Monthly Archives: May 2013


I promised in my last post to share some thoughts about my first “bench” reading of the summer: A Free People’s Suicide, by Os Guinness.  I’ve devoted quite a bit of time lately to examples of flawed historical thinking, and I’m happy now to switch gears and talk about a non-academic work that is more effective.  It’s important to give so much attention to popular, non-academic history for a simple reason: this is the only kind of history most American adults are ever likely to read.  I am sure this says something about anti-intellectualism in American culture, but I’m equally certain that it’s also an indictment of academic historians.  With a few prominent exceptions, we turned our backs on the general public long ago.

Like the other figures that I have discussed recently (Peter Marshall Jr. and David Manuel, Francis Schaeffer, and Steve Wilkins and Doug Wilson), Os Guinness is a prolific author who often writes about history but is not a trained historian.  Unlike the others, Guinness is not primarily a pastor or theologian.  Born in China where his parents were medical missionaries, he was educated in England and has lived in the United States for nearly three decades.  Although a recipient of a graduate degree in the social sciences from Oxford, he has made his living mostly outside of the academy and would best be described–as he describes himself–as an author and social critic.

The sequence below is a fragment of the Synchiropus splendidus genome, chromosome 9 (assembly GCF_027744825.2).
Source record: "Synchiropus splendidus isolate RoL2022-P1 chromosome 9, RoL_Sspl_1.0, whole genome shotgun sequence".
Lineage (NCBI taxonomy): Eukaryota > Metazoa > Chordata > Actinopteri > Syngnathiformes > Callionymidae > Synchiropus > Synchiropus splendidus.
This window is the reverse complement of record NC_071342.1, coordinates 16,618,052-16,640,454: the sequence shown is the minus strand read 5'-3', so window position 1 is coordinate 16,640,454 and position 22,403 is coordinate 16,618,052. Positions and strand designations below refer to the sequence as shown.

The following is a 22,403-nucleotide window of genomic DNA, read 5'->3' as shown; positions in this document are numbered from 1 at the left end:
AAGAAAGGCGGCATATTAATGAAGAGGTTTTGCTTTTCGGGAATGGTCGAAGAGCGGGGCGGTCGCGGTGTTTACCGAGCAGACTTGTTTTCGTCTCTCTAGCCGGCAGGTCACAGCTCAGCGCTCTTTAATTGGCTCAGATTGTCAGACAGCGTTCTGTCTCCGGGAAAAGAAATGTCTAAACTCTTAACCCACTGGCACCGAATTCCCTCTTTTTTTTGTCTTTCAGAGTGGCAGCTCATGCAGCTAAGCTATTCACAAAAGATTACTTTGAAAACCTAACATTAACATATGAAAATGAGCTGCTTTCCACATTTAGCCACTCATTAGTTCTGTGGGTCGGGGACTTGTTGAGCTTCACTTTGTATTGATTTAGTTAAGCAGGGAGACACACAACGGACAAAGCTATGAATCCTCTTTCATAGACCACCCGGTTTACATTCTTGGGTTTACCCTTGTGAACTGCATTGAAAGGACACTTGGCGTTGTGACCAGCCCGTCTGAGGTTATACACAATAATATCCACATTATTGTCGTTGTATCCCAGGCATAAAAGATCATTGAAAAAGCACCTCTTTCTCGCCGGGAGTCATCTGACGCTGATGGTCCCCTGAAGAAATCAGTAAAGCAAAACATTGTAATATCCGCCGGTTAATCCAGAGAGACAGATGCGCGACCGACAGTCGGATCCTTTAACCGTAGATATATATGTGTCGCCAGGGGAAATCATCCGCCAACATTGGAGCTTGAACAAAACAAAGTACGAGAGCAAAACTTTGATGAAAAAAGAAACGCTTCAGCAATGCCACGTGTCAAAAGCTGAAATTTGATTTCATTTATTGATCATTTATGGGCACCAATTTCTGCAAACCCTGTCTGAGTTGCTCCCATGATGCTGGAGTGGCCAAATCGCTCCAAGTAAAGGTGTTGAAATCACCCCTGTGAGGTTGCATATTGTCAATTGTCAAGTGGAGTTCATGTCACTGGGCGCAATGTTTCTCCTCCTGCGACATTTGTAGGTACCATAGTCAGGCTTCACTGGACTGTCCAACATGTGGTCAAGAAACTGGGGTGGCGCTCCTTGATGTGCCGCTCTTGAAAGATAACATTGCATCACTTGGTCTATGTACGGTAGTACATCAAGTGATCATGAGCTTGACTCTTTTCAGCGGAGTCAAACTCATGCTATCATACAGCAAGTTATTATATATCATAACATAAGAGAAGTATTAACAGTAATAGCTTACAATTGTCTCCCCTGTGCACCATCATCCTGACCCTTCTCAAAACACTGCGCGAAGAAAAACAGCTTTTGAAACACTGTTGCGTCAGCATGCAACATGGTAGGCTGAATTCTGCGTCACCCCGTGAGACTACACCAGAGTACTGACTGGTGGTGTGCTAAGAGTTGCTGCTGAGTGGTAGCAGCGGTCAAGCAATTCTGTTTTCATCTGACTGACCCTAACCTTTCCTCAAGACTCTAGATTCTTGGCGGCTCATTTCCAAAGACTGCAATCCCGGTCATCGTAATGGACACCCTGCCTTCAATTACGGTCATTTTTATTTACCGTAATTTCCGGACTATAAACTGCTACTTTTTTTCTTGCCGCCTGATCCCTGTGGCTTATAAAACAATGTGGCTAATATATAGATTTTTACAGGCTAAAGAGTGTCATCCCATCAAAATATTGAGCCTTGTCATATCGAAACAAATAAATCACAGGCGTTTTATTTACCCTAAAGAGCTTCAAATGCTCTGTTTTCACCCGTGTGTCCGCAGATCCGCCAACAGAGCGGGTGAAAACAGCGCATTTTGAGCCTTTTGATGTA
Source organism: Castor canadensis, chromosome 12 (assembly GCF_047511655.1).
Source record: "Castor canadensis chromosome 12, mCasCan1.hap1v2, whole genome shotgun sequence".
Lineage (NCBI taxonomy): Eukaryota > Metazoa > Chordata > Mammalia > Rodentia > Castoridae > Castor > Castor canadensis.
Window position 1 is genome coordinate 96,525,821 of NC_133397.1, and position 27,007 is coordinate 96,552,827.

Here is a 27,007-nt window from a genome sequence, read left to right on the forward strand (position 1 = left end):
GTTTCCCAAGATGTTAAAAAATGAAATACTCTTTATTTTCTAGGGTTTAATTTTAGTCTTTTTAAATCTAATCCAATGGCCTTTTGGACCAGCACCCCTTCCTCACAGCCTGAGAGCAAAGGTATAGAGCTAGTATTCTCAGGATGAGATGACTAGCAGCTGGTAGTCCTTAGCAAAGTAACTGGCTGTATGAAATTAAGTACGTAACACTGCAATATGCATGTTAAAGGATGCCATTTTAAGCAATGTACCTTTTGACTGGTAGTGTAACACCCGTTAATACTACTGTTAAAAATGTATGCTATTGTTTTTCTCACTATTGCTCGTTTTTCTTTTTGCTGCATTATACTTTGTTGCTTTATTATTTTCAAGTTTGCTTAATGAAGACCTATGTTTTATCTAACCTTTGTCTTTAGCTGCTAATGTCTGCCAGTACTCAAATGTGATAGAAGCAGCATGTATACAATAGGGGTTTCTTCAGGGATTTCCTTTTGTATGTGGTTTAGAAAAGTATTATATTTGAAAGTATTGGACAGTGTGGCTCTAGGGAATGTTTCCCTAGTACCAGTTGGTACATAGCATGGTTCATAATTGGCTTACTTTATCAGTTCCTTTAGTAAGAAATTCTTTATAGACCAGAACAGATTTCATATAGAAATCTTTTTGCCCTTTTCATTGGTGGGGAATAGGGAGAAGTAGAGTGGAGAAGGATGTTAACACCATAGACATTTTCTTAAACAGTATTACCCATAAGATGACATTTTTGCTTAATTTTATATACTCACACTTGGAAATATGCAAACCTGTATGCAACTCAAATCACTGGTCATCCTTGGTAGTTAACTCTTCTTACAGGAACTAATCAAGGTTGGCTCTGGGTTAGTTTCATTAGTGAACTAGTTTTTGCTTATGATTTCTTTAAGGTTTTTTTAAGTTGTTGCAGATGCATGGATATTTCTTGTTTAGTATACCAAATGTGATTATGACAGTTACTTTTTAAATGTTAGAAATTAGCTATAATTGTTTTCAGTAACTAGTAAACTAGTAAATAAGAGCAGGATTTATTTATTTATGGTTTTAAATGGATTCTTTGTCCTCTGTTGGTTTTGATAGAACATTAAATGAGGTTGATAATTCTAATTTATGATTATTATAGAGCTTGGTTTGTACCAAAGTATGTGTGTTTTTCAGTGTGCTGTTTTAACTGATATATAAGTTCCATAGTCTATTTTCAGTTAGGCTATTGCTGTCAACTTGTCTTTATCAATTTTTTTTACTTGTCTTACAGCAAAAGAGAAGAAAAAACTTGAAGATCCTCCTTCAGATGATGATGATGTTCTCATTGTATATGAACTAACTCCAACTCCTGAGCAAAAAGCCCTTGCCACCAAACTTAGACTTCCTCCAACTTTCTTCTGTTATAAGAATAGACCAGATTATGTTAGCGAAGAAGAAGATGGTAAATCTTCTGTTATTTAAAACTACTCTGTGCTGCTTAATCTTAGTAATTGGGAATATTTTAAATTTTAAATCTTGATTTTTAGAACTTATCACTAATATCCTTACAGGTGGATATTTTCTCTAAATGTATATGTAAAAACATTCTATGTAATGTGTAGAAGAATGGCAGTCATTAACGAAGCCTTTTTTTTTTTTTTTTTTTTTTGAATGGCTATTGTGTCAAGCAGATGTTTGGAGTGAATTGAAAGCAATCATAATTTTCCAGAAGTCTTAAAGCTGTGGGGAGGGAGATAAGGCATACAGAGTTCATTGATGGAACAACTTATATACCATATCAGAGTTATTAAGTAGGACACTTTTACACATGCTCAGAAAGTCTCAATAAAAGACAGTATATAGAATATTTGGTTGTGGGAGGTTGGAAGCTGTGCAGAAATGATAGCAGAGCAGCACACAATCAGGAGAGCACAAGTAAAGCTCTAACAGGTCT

As with Marshall and the others, Guinness’s foray into the past is prompted by concern for the present.  There’s nothing wrong with that–in fact, I think that’s how it should be.  Academic historians are rightfully leery of what we call “presentism”: the bad habit of reading our own values and beliefs into the past so that the individuals we encounter have nothing to teach us.  But we have been so determined to avoid this pitfall that we have often gone to the other extreme, so much so that we typically disparage “populizers” who speak to the contemporary relevance of history or identify lessons from the past.  I suspect that this is one reason why the surrounding culture so often views us as irrelevant.  Not Os Guinness.


Reminiscent of The Light and the Glory, A Free People’s Suicide begins with a critique of contemporary culture.  Fifteen hundred years ago, St. Augustine noted that the best way to define a people is by the “loved thing held in common.”  Americans, Guinness says, are a people defined by their love of freedom.  Surely he is correct.  Americans may disagree whether the United States is truly a “sweet land of liberty,” to quote the song, but we are unanimous that it should be such a place.  In Guinness’s words, “Freedom is today’s highest virtue, its grandest possibility, its last absolute, its most potent myth, and . . . its only self-evident truth.”

The problem, in Guinness’s view, is that contemporary Americans “are heedlessly pursuing a vision of freedom that is short-lived and suicidal.”  We conceive of freedom simplistically as the utter absence of all restraint.  Across the political spectrum, we have no higher goal than to escape the power of others over our lives.  We exalt freedom of choice rather than wisdom in choosing.  We are a nation drowning in debt and obsessed with decadence.  Our situation is dire.